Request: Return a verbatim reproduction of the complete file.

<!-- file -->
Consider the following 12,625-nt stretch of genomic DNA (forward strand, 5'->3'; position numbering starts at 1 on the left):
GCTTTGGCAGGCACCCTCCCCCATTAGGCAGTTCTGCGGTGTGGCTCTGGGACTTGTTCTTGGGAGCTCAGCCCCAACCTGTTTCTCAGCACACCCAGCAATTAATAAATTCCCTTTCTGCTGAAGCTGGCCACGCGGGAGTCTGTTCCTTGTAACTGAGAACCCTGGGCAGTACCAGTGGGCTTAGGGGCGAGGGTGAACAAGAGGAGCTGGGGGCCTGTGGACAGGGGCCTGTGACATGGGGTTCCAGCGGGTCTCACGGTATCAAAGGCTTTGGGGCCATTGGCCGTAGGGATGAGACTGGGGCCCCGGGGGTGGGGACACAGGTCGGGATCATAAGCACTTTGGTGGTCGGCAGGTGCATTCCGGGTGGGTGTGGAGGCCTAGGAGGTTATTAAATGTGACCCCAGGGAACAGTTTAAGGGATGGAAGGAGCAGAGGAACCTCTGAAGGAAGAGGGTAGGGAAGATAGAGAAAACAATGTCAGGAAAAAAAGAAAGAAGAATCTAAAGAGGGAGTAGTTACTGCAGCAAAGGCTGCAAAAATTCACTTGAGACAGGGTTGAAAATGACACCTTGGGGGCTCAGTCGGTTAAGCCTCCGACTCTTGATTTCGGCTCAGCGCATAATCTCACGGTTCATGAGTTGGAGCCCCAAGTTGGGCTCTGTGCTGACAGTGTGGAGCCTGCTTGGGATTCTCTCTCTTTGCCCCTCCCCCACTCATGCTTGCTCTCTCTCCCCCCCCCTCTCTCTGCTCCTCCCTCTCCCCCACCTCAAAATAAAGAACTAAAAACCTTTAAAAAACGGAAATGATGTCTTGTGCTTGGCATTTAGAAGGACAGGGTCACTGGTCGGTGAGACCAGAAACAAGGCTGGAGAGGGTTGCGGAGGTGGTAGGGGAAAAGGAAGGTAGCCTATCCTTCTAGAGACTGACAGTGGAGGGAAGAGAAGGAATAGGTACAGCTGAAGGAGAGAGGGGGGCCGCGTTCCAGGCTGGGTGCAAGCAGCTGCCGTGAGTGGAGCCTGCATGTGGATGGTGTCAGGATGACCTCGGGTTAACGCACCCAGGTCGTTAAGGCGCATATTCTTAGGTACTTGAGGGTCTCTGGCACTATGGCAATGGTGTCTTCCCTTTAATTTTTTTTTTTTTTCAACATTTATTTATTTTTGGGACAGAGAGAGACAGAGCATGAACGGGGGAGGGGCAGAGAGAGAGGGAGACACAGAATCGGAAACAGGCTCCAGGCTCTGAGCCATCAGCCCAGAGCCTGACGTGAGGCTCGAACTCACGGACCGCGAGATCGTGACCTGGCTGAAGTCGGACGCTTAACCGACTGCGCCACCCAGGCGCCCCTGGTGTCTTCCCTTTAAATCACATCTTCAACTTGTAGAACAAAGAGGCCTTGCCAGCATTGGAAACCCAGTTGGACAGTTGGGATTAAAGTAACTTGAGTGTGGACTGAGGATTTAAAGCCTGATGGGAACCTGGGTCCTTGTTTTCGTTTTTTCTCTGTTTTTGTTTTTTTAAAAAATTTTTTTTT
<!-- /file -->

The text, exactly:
Consider the following 12,625-nt stretch of genomic DNA (forward strand, 5'->3'; position numbering starts at 1 on the left):
GCTTTGGCAGGCACCCTCCCCCATTAGGCAGTTCTGCGGTGTGGCTCTGGGACTTGTTCTTGGGAGCTCAGCCCCAACCTGTTTCTCAGCACACCCAGCAATTAATAAATTCCCTTTCTGCTGAAGCTGGCCACGCGGGAGTCTGTTCCTTGTAACTGAGAACCCTGGGCAGTACCAGTGGGCTTAGGGGCGAGGGTGAACAAGAGGAGCTGGGGGCCTGTGGACAGGGGCCTGTGACATGGGGTTCCAGCGGGTCTCACGGTATCAAAGGCTTTGGGGCCATTGGCCGTAGGGATGAGACTGGGGCCCCGGGGGTGGGGACACAGGTCGGGATCATAAGCACTTTGGTGGTCGGCAGGTGCATTCCGGGTGGGTGTGGAGGCCTAGGAGGTTATTAAATGTGACCCCAGGGAACAGTTTAAGGGATGGAAGGAGCAGAGGAACCTCTGAAGGAAGAGGGTAGGGAAGATAGAGAAAACAATGTCAGGAAAAAAAGAAAGAAGAATCTAAAGAGGGAGTAGTTACTGCAGCAAAGGCTGCAAAAATTCACTTGAGACAGGGTTGAAAATGACACCTTGGGGGCTCAGTCGGTTAAGCCTCCGACTCTTGATTTCGGCTCAGCGCATAATCTCACGGTTCATGAGTTGGAGCCCCAAGTTGGGCTCTGTGCTGACAGTGTGGAGCCTGCTTGGGATTCTCTCTCTTTGCCCCTCCCCCACTCATGCTTGCTCTCTCTCCCCCCCCCTCTCTCTGCTCCTCCCTCTCCCCCACCTCAAAATAAAGAACTAAAAACCTTTAAAAAACGGAAATGATGTCTTGTGCTTGGCATTTAGAAGGACAGGGTCACTGGTCGGTGAGACCAGAAACAAGGCTGGAGAGGGTTGCGGAGGTGGTAGGGGAAAAGGAAGGTAGCCTATCCTTCTAGAGACTGACAGTGGAGGGAAGAGAAGGAATAGGTACAGCTGAAGGAGAGAGGGGGGCCGCGTTCCAGGCTGGGTGCAAGCAGCTGCCGTGAGTGGAGCCTGCATGTGGATGGTGTCAGGATGACCTCGGGTTAACGCACCCAGGTCGTTAAGGCGCATATTCTTAGGTACTTGAGGGTCTCTGGCACTATGGCAATGGTGTCTTCCCTTTAATTTTTTTTTTTTTTCAACATTTATTTATTTTTGGGACAGAGAGAGACAGAGCATGAACGGGGGAGGGGCAGAGAGAGAGGGAGACACAGAATCGGAAACAGGCTCCAGGCTCTGAGCCATCAGCCCAGAGCCTGACGTGAGGCTCGAACTCACGGACCGCGAGATCGTGACCTGGCTGAAGTCGGACGCTTAACCGACTGCGCCACCCAGGCGCCCCTGGTGTCTTCCCTTTAAATCACATCTTCAACTTGTAGAACAAAGAGGCCTTGCCAGCATTGGAAACCCAGTTGGACAGTTGGGATTAAAGTAACTTGAGTGTGGACTGAGGATTTAAAGCCTGATGGGAACCTGGGTCCTTGTTTTCGTTTTTTCTCTGTTTTTGTTTTTTTAAAAAATTTTTTTTT